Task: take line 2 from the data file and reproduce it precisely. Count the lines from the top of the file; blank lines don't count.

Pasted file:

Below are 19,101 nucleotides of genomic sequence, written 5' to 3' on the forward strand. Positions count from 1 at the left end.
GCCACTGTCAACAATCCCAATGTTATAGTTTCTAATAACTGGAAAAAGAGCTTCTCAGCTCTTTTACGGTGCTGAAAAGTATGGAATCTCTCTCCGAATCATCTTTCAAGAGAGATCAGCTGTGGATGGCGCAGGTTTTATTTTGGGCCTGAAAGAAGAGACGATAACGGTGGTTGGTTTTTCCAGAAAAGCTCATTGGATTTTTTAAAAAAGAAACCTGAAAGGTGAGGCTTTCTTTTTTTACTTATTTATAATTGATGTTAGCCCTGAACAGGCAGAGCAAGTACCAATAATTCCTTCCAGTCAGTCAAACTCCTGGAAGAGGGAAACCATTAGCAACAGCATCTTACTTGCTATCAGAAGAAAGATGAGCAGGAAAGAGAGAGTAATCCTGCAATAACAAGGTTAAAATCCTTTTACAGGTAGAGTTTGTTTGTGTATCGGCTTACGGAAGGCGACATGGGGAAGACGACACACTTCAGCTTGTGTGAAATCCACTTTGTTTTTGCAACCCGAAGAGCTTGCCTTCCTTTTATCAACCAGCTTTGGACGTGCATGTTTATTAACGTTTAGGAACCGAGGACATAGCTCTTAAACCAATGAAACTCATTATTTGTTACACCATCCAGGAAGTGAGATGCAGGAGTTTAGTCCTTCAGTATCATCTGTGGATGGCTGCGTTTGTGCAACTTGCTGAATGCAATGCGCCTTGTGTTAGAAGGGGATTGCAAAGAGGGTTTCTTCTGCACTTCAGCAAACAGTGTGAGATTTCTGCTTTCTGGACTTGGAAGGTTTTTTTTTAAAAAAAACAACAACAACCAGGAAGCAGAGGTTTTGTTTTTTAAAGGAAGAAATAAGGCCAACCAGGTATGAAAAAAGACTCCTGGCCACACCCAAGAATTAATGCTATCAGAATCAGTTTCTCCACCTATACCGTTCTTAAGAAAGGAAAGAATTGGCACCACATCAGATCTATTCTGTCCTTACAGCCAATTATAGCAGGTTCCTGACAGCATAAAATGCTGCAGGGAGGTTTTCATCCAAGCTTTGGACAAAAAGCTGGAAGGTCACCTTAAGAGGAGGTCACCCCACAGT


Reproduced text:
GCCACTGTCAACAATCCCAATGTTATAGTTTCTAATAACTGGAAAAAGAGCTTCTCAGCTCTTTTACGGTGCTGAAAAGTATGGAATCTCTCTCCGAATCATCTTTCAAGAGAGATCAGCTGTGGATGGCGCAGGTTTTATTTTGGGCCTGAAAGAAGAGACGATAACGGTGGTTGGTTTTTCCAGAAAAGCTCATTGGATTTTTTAAAAAAGAAACCTGAAAGGTGAGGCTTTCTTTTTTTACTTATTTATAATTGATGTTAGCCCTGAACAGGCAGAGCAAGTACCAATAATTCCTTCCAGTCAGTCAAACTCCTGGAAGAGGGAAACCATTAGCAACAGCATCTTACTTGCTATCAGAAGAAAGATGAGCAGGAAAGAGAGAGTAATCCTGCAATAACAAGGTTAAAATCCTTTTACAGGTAGAGTTTGTTTGTGTATCGGCTTACGGAAGGCGACATGGGGAAGACGACACACTTCAGCTTGTGTGAAATCCACTTTGTTTTTGCAACCCGAAGAGCTTGCCTTCCTTTTATCAACCAGCTTTGGACGTGCATGTTTATTAACGTTTAGGAACCGAGGACATAGCTCTTAAACCAATGAAACTCATTATTTGTTACACCATCCAGGAAGTGAGATGCAGGAGTTTAGTCCTTCAGTATCATCTGTGGATGGCTGCGTTTGTGCAACTTGCTGAATGCAATGCGCCTTGTGTTAGAAGGGGATTGCAAAGAGGGTTTCTTCTGCACTTCAGCAAACAGTGTGAGATTTCTGCTTTCTGGACTTGGAAGGTTTTTTTTTAAAAAAAACAACAACAACCAGGAAGCAGAGGTTTTGTTTTTTAAAGGAAGAAATAAGGCCAACCAGGTATGAAAAAAGACTCCTGGCCACACCCAAGAATTAATGCTATCAGAATCAGTTTCTCCACCTATACCGTTCTTAAGAAAGGAAAGAATTGGCACCACATCAGATCTATTCTGTCCTTACAGCCAATTATAGCAGGTTCCTGACAGCATAAAATGCTGCAGGGAGGTTTTCATCCAAGCTTTGGACAAAAAGCTGGAAGGTCACCTTAAGAGGAGGTCACCCCACAGT